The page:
Published August 2018 | Journal of Experimental Medicine

Cancer experts have learned over the years that especially aggressive forms of acute myeloid leukemia (AML) feature harmful fusions between the mixed lineage leukemia gene (MLL) and various other cancer-promoting genes. These fusion genes often help leukemia stem cells evade initial chemotherapy and fuel rapid, often-fatal relapse.

Previously, the lab of H. Leighton Grimes, PhD, showed that targeting microRNA could block the leukemia stem cell of AML cancers featuring the fusion gene MLL-AF9 to cure a model of the disease.  In this study, Grimes and first author Sara Meyer, PhD, led a team that closely analyzed MLL-AF9-induced AML by “fishing” with a microRNA miR-196 bait to identify the targets of miR196 within the AML cells. Next, they used an in vivo screen to figure out which targets were most important for the aggressive behavior of MLL-AF9-induced leukemia.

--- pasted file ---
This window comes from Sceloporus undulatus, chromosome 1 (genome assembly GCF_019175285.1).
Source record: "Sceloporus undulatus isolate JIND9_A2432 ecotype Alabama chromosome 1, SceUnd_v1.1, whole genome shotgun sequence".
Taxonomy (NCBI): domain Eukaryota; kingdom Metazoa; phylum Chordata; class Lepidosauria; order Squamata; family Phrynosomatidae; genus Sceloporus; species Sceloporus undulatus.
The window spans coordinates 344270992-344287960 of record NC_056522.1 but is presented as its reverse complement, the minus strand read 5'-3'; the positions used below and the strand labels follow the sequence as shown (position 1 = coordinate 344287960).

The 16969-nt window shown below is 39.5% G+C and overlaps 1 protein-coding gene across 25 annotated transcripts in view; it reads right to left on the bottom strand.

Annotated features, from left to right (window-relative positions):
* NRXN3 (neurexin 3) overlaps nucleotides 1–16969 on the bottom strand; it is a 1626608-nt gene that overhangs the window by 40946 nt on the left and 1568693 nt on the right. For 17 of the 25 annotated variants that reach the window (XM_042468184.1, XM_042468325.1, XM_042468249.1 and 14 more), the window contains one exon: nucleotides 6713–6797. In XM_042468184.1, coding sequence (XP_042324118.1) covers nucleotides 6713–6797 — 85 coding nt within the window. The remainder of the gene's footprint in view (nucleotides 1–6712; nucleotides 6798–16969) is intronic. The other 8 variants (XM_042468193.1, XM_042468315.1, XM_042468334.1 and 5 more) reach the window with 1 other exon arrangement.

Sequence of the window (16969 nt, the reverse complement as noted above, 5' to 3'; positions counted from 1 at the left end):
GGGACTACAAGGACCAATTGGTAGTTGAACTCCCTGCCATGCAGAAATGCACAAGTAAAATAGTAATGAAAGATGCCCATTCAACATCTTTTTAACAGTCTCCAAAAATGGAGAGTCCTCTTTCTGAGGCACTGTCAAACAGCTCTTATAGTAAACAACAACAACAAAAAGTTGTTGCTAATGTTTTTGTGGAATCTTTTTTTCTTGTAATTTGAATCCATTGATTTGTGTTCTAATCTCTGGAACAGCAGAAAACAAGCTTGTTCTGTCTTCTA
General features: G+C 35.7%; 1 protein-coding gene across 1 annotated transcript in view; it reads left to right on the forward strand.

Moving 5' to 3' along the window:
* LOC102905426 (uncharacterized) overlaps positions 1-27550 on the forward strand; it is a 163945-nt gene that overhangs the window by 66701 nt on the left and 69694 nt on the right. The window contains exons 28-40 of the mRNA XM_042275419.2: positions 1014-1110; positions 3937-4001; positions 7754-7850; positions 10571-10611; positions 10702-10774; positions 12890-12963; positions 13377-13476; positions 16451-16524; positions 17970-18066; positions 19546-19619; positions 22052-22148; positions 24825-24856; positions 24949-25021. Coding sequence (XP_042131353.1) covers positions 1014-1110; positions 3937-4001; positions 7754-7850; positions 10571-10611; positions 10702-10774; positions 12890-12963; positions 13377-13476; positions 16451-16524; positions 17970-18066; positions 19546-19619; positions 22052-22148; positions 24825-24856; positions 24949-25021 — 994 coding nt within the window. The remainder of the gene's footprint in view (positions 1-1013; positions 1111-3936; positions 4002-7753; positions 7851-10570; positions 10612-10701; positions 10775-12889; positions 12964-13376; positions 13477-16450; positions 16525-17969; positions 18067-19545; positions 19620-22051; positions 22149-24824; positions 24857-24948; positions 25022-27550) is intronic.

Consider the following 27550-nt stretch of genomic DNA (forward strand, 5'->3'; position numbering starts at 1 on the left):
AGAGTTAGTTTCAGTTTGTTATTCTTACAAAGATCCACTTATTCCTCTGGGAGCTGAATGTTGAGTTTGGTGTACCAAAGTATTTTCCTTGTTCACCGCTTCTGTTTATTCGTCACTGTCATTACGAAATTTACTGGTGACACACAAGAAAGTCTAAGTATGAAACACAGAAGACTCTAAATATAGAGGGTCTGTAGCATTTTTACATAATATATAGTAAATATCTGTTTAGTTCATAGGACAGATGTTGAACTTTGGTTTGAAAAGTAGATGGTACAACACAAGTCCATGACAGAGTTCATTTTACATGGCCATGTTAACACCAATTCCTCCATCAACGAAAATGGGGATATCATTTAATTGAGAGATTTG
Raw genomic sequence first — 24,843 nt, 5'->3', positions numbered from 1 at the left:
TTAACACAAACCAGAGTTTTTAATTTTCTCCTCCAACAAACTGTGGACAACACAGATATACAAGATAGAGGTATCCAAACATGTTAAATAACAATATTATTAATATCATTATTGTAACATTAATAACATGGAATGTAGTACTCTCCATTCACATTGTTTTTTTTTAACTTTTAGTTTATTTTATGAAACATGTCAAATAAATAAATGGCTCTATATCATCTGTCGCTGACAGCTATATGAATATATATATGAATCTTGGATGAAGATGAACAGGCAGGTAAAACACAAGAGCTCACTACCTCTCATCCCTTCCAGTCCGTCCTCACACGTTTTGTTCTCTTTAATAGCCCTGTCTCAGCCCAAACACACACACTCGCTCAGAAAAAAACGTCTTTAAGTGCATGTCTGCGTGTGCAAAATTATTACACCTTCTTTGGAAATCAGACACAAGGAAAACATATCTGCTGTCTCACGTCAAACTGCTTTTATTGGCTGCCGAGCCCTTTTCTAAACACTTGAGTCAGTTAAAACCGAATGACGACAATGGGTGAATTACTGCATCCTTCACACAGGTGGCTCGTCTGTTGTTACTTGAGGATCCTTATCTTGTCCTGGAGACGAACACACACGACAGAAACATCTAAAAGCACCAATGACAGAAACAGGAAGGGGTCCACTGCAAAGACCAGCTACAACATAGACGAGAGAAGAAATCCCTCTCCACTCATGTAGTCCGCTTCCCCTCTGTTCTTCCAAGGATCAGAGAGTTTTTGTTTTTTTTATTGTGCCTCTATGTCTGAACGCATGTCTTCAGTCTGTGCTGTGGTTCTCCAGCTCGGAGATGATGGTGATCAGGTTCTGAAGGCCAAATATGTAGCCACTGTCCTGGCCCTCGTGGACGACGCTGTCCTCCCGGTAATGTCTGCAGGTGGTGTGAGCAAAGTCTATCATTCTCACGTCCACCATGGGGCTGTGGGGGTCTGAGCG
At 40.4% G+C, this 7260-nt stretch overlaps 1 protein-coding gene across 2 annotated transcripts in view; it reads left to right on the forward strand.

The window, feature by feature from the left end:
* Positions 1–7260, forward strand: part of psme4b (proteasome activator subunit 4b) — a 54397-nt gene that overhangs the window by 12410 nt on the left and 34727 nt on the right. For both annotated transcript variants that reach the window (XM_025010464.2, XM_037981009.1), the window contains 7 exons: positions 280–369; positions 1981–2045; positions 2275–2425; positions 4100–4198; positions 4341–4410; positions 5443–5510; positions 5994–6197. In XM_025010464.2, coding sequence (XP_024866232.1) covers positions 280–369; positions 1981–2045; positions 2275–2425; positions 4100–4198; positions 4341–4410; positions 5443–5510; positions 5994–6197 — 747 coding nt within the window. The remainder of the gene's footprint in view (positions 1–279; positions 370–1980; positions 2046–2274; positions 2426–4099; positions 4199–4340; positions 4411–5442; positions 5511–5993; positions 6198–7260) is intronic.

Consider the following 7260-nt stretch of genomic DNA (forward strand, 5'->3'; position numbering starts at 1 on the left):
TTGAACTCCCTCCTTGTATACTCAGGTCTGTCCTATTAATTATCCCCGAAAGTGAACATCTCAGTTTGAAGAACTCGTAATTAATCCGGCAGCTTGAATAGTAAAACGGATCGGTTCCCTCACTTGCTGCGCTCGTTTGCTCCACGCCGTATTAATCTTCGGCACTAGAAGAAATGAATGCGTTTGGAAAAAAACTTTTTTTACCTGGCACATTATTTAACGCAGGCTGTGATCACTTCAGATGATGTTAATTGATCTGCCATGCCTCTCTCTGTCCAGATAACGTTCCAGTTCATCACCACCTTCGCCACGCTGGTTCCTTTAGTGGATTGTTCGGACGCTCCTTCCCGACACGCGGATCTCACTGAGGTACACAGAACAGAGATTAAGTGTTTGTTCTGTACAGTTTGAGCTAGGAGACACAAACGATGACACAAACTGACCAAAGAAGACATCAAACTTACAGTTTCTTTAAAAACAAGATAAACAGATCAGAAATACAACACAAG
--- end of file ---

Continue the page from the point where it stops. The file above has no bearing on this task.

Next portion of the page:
Further study revealed that miR-196 inhibits the gene Cdkn1b (encoding the cell cycle regulator p27Kip1) to support leukemia stem cell survival and spread. The level of p27 protein functions as a lever to control AML stem cell activity. To validate p27 as a target in AML, the team used an experimental small molecule called SLZ P1041, which inhibits Skp2; a protein that orthogonally regulates p27 levels. Toggling p27 through Skp2 inhibition in mice resulted in cancer cell death and replacement with healthy white blood cells.

“Our work provides a complete mechanistic look into the function of genetic and molecular programs driving this leukemia, and it exploits these processes to identify actionable therapeutic targets. It serves as an example of moving between oncogenic microRNA to clinically tractable targets for AML therapy,” Grimes says.

The team predicts that SLZ P1041 will work best in combination with other small-molecule inhibitors. So far, the most intriguing combination involves SLZ P1041 and Ml-1, which inhibits interactions between Menin and MLL proteins.